High TensionReviewed By Erik Childress
Posted 02/06/04 07:35:41
Some filmmakers just canít leave well enough alone. Others donít even try. So itís at this curious crossroads where I find myself both enjoying the unapologetic bloodfest of Haute Tension and extending certain digits at it for trying to be overly clever. You had us in the palm of your hands. You really did. Why try to complicate your Grand Guignol when the psychology is going to be flat-out dumber than the age-old slasher vs. victim idea? Is it because everyone else is doing it or you just wanted to incorporate some cleverness into a bare-bones plot? Whatever the answer is, the fact still remains that itís the blood that triumphs over the brains this time.A tale as old as time finds best friends Marie (Cecile de France) and Alex (Maiwenn) are on holiday away from college and choose to take up residence for the time being at the country house of Alexís parents. Oh, but as the old French proverb tells us, weather, wind, women and fortune change like the moon. Especially when youíve got a dirty nut out there giving himself oral courtesy of a disembodied head. Get it? Head from a head? OK, not so clever. Re-Animator did it nearly 20 years ago.
Nothing good can come of this as the psychopath will soon come looking for fresh head(s) and rings the doorbell of the farmhouse late that evening. When Papa Farmhouse answers the door, well, letís just say youíve already been warned as to whatís going to come of him. Only it comes in the form of one of the most original quality kills Iíve seen in some time, so my inner ghoul was ready for some ghastly fun. And I got more than I bargained for.
Besides the requisite gore (and WOW, does the blood flow in this flick) director Alexandre Aja delivers a truly satisfying cat-and-mouse chase throughout the film. From the house escape to a hide-and-seek at a gas station, the tension is seriously taut and haute (French for ďhighĒ) and the no-holds-barred use of the corn syrup only adds to an experience that serious horror fans are going to pleasure themselves with.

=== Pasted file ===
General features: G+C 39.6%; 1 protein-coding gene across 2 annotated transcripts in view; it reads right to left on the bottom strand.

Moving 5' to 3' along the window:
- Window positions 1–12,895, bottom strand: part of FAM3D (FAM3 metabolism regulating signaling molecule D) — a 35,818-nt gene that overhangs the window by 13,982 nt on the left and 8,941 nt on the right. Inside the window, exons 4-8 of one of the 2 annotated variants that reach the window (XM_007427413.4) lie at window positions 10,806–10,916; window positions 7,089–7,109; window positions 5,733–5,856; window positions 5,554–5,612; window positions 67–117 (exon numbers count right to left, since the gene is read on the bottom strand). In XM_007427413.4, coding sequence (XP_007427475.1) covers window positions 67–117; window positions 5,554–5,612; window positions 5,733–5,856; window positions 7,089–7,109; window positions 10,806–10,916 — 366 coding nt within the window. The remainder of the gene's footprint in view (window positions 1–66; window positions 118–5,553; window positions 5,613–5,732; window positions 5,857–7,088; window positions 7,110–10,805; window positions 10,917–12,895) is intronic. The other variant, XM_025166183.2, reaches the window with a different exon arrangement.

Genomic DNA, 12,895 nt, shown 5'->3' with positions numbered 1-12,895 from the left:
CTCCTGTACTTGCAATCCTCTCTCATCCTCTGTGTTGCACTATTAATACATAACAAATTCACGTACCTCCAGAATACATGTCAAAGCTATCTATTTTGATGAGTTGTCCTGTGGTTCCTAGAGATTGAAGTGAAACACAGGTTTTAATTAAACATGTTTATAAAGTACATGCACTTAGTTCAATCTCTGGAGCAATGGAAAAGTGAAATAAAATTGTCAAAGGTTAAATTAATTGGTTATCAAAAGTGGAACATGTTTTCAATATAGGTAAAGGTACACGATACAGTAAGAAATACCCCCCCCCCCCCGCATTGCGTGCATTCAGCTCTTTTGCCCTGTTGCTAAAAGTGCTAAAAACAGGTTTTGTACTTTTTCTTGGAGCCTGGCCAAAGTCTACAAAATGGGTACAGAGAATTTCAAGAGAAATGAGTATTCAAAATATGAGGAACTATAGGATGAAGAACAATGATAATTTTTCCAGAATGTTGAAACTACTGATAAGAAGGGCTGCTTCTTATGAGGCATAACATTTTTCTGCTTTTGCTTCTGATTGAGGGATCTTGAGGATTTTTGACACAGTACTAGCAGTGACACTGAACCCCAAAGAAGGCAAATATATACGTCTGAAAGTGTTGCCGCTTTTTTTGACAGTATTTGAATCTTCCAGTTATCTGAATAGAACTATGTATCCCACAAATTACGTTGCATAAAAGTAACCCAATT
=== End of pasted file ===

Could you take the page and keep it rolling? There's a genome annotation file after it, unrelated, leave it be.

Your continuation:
But that just wasnít good enough, as Aja and co-writer Gregory Levasseur have fashioned some inner meaning around the carnage that results in one of those late-act turns of the screw that forces us to reevaluate everything weíve just seen. Surely to be one for debate on the internet for years, it wouldnít feel so out-of-place if the audience was played fair with. Without ruining the ďhuh, what?Ē moment, all Iíll say is that all explanations are moot once you trace the gaps of logic back to the Re-Animator gag. Itís been questioned how similar Ajaís film is to Dean Koontzís novel, Intensity, and after being told that the first two acts are freakishly similar (not like its that original a premise to begin with) perhaps the ďhuh, what?Ē is there to avoid a lawsuit.Haute Tension more then delivers on its title by, more often than not, focusing on the suspense of the situation, although most may only remember its bloodletting. Make no mistake, Haute Tension is as NC-17 a horror film as Iíve ever seen. The violence is ugly and disturbing, yet also so over-the-top you canít help have a little breathless fun with it. If only Aja had trusted in that instead of what was unrequited, he could have avoided a level of pretentiousness that only the French seem to bring to a project. Then again, its probably better to avoid copyright infringement than pretentiousness.
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